1. Keep a positive attitude.   A negative attitude can have a negative impact on accomplishing your goals.  Keeping a positive outlook can give you the energy and momentum you need to get through the workday.  Your positive attitude is contagious.  The same can be said for a negative attitude.  Don’t walk around with a frown, have a smile on your face.  When your staff sees you as a positive leader who has everything under control during a stressful situation, they will be instilled with confidence.  Focus on the positives of the big picture so that you can fix the smaller negative problems.  Also, try to stay away from any negative situations such as gossiping.


      By following these tips, you can lessen the amount of stress at work and improve your health.


      The good news for new managers is that what is considered stressful early in your career, will seem trivial once you have some experience under your belt.  All new managers get stressed out with their new job responsibilities, but it will get better.  Just remember to have confidence in your abilities.


      You also need to make sure your employees are not stressed.  By utilizing the structure and teamwork philosophies taught in lesson 3, your staff should be relatively stress free.  You should still keep an eye on your employees to make sure they are not stressed out too much.  The less stressed they are, the less stressed you will be.  If you see signs of bad attitudes, back stabbing, work areas in disarray, absenteeism, high attrition, a feeling of fear, and just an overall look of stress on their faces, hold a meeting with your staff as soon as possible and address the issues.  The two questions to ask are, “What’s wrong with the department,” and, “what can we do to fix it?”  Focus on the matter at hand and make sure you set the ground rules of no personal attacks.  Express that you all want the same thing, which is to work in a positive stress free atmosphere.  Listen to what everyone has to say, write down all of the points brought up, and don’t stop pursuing the issue until you have an answer to the problem.  Make sure you close the meeting on a positive note.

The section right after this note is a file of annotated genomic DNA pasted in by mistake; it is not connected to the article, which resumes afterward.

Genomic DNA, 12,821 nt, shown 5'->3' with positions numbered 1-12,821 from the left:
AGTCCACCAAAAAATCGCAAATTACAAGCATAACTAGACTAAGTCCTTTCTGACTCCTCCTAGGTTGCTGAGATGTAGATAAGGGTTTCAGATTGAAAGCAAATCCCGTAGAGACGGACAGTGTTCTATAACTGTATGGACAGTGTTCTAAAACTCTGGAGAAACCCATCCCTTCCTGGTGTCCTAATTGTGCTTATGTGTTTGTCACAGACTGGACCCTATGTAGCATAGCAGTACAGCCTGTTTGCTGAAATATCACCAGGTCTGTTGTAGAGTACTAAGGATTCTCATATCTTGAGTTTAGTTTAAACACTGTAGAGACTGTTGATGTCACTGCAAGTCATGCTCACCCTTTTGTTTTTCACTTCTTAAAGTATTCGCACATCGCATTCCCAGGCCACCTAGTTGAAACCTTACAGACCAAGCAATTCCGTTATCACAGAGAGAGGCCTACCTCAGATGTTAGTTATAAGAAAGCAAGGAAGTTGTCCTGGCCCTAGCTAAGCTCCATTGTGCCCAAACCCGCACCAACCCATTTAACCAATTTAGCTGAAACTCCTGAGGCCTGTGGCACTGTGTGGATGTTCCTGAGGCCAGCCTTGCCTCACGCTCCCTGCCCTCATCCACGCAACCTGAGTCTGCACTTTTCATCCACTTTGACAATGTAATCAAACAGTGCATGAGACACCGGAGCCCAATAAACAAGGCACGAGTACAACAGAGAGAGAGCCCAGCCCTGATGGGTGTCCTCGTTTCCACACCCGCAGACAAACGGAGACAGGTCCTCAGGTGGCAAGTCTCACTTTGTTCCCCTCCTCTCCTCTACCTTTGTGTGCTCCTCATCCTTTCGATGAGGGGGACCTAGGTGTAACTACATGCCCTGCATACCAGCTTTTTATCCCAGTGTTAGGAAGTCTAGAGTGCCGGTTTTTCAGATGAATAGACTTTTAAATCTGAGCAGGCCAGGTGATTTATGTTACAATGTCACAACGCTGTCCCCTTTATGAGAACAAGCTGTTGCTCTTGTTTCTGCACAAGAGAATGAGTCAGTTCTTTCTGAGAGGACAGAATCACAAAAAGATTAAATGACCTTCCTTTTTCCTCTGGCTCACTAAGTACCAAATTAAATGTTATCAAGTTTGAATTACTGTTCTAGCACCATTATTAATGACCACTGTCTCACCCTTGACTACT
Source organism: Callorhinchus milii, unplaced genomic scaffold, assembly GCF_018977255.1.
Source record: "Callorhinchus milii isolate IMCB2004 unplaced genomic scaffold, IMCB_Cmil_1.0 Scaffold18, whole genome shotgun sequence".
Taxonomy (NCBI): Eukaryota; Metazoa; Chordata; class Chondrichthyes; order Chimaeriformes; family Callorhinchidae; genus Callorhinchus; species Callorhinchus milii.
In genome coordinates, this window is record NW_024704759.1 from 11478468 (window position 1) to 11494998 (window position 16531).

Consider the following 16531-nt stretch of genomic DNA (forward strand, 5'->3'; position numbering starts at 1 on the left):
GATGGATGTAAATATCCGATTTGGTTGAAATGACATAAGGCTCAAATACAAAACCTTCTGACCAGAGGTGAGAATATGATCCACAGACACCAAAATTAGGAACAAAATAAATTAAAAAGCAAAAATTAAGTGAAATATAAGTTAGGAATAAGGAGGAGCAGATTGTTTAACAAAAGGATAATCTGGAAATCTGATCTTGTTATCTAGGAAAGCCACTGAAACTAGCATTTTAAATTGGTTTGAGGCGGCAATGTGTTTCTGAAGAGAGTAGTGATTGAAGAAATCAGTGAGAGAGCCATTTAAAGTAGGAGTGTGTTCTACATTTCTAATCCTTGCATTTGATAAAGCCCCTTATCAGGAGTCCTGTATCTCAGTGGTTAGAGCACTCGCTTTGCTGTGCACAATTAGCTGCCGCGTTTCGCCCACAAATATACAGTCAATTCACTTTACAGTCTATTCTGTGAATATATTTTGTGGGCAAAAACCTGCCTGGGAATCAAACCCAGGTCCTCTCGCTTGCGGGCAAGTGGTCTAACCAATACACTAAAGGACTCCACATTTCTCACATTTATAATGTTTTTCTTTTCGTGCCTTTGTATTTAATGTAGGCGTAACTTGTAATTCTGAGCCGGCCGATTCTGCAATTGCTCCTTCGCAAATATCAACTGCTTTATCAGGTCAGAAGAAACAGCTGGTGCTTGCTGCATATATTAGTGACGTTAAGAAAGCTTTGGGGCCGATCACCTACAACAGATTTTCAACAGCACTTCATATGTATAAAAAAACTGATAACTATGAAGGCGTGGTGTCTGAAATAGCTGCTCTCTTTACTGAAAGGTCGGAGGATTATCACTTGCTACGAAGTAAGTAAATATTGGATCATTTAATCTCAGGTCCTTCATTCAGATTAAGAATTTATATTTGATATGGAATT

The text of these materials, or any part thereof, may not be reproduced or transmitted in any form or by any means, electronic or mechanical, including photocopying, recording, storing in an informational retrieval system or otherwise, except for students own personal use. The author does specifically disclaim any responsibility for any liability, loss, or risk, personal or otherwise, which is incurred as a consequence, directly or indirectly, of the use and application of any of the contents of this course.